While crude oil prices have now reached their lowest levels since January, the price of both gasoline and diesel is still higher than it was before Russian invasion of Ukraine starting February 24.
Behind much of the drop in oil prices is a fall in consumption and the prospect of economic recession
The price of Brent crude oil stayed at US$85 per barrel yesterday, Monday, the cheapest level since mid-January, a month before the start of the war in Ukraine.
Kristo Aab, an economic analyst at Estonian bank LHV says that compared with the summer peaks, the price of oil has fallen by 30 percent.
Aab said: "One of the main reasons for this is undoubtedly the general fear of a global economic recession, which is prevailing everywhere in the markets, since an economic recession of this kind would certainly spell a lower demand for oil as a highly key industrial commodity."
Compounding this is the cooling of the Chinese economy, decisions by central banks to raise interest rates and the appreciation of the US dollar - the oil market is generally settled in US dollars.
"For some countries, who have their own currencies, oil, and its products, have become so expensive that the ceiling has risen to the extent that they can no longer pay. For this reason also, demand is decreasing," Aab added.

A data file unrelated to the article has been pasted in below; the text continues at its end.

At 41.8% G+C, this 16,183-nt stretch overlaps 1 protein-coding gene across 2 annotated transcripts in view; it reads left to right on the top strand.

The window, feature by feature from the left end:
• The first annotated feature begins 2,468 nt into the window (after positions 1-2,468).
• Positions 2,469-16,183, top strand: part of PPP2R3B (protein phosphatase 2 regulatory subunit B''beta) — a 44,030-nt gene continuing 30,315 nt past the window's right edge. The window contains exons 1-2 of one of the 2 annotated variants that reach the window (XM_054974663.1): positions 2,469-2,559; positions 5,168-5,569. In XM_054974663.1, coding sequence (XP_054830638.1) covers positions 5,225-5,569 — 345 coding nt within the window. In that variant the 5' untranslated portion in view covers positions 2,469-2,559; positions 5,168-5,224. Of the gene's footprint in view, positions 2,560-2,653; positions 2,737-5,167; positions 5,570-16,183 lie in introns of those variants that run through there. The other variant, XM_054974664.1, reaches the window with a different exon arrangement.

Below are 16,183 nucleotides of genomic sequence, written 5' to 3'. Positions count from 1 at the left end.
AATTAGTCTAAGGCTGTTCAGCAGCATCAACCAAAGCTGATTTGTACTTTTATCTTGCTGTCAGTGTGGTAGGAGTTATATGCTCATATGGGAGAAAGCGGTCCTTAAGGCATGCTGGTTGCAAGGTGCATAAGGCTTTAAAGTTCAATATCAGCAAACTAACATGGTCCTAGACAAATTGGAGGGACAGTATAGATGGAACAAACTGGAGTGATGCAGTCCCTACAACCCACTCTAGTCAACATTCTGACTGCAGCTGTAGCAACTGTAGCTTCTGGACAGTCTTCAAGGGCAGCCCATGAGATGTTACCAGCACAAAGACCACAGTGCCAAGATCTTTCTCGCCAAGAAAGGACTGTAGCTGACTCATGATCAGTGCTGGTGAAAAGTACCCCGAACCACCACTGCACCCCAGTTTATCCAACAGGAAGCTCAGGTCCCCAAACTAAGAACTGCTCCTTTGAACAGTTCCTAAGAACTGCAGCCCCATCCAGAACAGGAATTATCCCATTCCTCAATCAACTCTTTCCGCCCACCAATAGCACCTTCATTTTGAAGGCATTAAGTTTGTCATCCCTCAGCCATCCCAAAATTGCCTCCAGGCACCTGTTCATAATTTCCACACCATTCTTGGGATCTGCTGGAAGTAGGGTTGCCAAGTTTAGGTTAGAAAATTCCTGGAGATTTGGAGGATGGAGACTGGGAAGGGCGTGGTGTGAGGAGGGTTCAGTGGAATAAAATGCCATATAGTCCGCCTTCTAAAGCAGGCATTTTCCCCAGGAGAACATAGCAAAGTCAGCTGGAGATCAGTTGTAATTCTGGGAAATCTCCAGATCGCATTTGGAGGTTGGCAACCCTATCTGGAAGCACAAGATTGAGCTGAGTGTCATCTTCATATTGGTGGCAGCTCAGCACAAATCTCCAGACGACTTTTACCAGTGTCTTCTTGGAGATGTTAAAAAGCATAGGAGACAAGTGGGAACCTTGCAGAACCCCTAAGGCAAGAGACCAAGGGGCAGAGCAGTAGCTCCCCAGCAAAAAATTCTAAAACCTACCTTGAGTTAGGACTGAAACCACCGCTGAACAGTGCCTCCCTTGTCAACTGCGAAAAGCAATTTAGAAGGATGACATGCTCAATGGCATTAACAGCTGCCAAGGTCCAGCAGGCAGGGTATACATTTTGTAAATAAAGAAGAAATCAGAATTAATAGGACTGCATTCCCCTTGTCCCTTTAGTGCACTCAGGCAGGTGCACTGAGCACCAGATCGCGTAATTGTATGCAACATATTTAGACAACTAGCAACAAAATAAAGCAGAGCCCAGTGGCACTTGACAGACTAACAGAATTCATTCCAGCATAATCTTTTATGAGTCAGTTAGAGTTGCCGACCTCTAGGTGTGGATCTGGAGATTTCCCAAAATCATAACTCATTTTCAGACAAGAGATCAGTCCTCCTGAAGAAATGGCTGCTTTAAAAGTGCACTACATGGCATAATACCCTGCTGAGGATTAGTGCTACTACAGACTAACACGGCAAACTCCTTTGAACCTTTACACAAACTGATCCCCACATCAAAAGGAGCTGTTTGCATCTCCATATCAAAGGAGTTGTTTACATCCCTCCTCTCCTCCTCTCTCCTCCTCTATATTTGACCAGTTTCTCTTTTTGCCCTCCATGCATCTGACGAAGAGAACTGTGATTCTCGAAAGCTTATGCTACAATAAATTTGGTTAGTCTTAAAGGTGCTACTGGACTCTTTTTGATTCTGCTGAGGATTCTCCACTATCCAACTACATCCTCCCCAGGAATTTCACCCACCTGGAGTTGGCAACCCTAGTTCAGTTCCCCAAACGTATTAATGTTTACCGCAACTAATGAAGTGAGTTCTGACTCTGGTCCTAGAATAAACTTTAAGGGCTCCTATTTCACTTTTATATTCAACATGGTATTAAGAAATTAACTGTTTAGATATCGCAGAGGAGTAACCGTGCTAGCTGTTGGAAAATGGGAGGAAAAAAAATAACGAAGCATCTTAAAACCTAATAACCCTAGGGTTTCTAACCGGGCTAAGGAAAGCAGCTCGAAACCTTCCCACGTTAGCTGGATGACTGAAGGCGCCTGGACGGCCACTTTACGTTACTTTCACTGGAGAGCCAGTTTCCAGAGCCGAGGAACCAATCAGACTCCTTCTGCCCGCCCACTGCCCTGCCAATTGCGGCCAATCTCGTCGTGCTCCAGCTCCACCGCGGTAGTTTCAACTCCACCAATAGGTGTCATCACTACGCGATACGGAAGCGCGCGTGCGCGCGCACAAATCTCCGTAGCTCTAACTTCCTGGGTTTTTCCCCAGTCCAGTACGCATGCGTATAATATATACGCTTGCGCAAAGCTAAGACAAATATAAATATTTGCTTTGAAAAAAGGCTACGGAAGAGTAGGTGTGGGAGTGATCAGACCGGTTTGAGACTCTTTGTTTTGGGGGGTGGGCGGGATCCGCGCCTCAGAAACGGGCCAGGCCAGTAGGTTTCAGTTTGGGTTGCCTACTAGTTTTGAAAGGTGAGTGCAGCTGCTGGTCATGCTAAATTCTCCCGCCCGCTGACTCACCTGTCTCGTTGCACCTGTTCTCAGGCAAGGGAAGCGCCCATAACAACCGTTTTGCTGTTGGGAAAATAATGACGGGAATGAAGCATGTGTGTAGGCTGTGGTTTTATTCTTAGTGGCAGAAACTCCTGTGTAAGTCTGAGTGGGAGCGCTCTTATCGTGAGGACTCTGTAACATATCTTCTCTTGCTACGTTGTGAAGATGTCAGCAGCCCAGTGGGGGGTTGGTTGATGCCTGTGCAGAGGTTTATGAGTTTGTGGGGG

On the other hand, the US has increased supply in recent months, with President Biden opting to release 180 million barrels of crude from strategic reserves, to shore up the market.
However, this does not always translate to significantly cheaper retail fuel at the gas station.
Mart Raamat, CEO of the oil association (Õliühing), an industry lobby group, cites a comparison with February 22 as an example. If the price of Brent crude oil is now 12 percent lower, the price of diesel fuel is 35 percent higher and the price of motor gasoline is 11 percent higher in euros.
Raamat said: "The drop in oil prices has also started to reach the end products – vehicle gasoline and diesel – but this effect is uneven. Compared with the beginning of September, Friday's closing price for Brent crude oil was about eight percent lower than at the beginning of September; the drop in the price of diesel fuel has been similar, but the price of motor gasoline has fallen only by one-and-a-half-percent."
Fuel consumption has also fallen in Estonia this month. Since diesel fuel is used more by industry, diesel consumption in particular is more affected by economic recession.
This makes it likely that diesel prices are currently falling along with the price of crude oil.
Cheaper oil has already brought inflation down in America, Aab said, though this effect may be smaller in Europe, because inflation in Europe is more affected by the current, high prices of natural gas.
"For political reasons, the prices of natural gas are moving in their own way, and there is no sign of an easing of the inflationary pressure," he added.
Editor: Andrew Whyte